Making Flexible Electronics with Nanowire Networks
June 8, 2017
(Nanowerk News) A smartphone touchscreen is an impressive piece of technology. It displays information and responds to a user’s touch. But as many people know, it’s easy to break key elements of the transparent, electrically conductive layers that make up even the sturdiest rigid touchscreen. If flexible smartphones, e-paper and a new generation of smart watches are to succeed, they can’t use existing touchscreen technology.
|Your smartphone can’t do this – yet. (Image: Peter Sobolev)|
We’ll need to invent something new – something flexible and durable, in addition to being clear, lightweight, electrically responsive and inexpensive. Many researchers are pursuing potential options. As a graduate researcher at the University of California, Riverside, I’m part of a research group working to solve this challenge by weaving mesh layers out of microscopic strands of metal – building what we call metal nanowire networks.
The problem with indium tin oxide
A standard smartphone touchscreen has glass on the outside, on top of two layers of conductive material called indium tin oxide. These layers are very thin, transparent to light and conduct small amounts of electrical current (Thin Solid Films, "Electrical and optical properties of indium tin oxide thin films deposited on unheated substrates by d.c. reactive sputtering"). The display lies underneath.When a person touches the screen, the pressure of their finger bends the glass very slightly, pushing the two layers of indium tin oxide closer together. In resistive touchscreens, that changes the electrical resistance of the layers; in capacitive touchscreens, the pressure creates an electrical circuit.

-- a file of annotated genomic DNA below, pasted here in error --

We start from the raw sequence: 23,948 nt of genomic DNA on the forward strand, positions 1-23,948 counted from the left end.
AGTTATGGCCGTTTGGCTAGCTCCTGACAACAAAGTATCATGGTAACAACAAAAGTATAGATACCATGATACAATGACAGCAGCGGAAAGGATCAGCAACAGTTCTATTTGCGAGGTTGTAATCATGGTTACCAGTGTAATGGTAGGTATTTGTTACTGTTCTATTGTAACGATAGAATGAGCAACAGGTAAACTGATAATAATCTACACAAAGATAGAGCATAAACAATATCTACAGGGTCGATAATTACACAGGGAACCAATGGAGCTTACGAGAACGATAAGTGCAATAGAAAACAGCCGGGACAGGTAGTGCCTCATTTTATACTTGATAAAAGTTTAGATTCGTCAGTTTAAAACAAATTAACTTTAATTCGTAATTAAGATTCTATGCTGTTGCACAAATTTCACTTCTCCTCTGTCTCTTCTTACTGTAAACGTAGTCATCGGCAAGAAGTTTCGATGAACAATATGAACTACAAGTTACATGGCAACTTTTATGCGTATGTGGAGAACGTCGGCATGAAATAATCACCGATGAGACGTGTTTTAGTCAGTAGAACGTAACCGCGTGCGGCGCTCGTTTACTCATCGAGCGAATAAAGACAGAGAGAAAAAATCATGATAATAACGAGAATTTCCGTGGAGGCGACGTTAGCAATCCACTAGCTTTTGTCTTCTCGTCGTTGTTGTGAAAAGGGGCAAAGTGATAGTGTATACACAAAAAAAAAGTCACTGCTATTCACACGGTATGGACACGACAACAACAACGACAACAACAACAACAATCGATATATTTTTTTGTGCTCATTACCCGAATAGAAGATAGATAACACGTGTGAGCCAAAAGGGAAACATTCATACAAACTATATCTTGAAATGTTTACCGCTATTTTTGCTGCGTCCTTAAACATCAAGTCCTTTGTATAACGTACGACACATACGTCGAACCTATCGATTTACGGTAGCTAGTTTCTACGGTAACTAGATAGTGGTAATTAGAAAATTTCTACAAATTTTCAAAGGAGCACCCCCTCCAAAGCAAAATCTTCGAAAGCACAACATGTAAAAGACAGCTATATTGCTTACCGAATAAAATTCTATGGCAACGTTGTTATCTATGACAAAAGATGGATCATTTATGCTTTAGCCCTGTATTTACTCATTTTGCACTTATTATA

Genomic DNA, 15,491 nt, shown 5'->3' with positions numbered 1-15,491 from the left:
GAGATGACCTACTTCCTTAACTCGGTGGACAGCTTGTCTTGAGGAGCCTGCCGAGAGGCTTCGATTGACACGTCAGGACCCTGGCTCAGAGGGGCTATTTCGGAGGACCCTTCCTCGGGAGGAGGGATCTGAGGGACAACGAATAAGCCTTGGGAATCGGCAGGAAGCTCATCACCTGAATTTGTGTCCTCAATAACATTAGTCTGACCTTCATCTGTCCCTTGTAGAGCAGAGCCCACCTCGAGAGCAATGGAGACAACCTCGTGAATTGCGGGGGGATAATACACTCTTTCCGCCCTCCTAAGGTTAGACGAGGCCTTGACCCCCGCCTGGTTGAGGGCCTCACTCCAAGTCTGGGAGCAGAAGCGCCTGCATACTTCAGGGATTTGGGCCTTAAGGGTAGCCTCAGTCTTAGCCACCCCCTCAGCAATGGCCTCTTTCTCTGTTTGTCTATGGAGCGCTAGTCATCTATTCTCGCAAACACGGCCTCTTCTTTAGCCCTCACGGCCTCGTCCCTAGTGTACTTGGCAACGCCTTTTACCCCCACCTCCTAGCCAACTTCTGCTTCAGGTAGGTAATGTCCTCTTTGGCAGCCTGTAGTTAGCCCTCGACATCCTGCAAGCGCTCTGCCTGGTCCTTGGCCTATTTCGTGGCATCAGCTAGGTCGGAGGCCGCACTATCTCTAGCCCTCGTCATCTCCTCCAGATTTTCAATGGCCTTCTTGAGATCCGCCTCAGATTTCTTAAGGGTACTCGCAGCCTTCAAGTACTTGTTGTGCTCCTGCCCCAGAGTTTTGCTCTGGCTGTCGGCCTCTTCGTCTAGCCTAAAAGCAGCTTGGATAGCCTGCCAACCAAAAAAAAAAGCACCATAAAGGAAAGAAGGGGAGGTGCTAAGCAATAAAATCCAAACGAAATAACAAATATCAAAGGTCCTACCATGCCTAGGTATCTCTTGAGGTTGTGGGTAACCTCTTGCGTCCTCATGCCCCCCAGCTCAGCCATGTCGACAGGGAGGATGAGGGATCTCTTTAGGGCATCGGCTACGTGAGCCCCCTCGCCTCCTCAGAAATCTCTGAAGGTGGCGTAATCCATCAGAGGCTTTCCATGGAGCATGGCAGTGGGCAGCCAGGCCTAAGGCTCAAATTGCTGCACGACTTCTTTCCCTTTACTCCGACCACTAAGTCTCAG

Any replacement for indium tin oxide must be transparent – otherwise, there would be no point to using it for a screen. It must also conduct electricity well. Some potential replacements for this indium tin oxide layer include carbon nanotubes, graphene and conductive polymers.
Graphene would be excellent – it is highly conductive, flexible and transparent. However, there is not yet an industrial-scale process for producing enough graphene to meet the demand. Conductive polymers are easily molded into different shapes and conductive enough to be used in some photovoltaics and LED-based devices, but their tendency to absorb light means they’re not yet good enough to be used as a fully competitive replacement for indium tin oxide.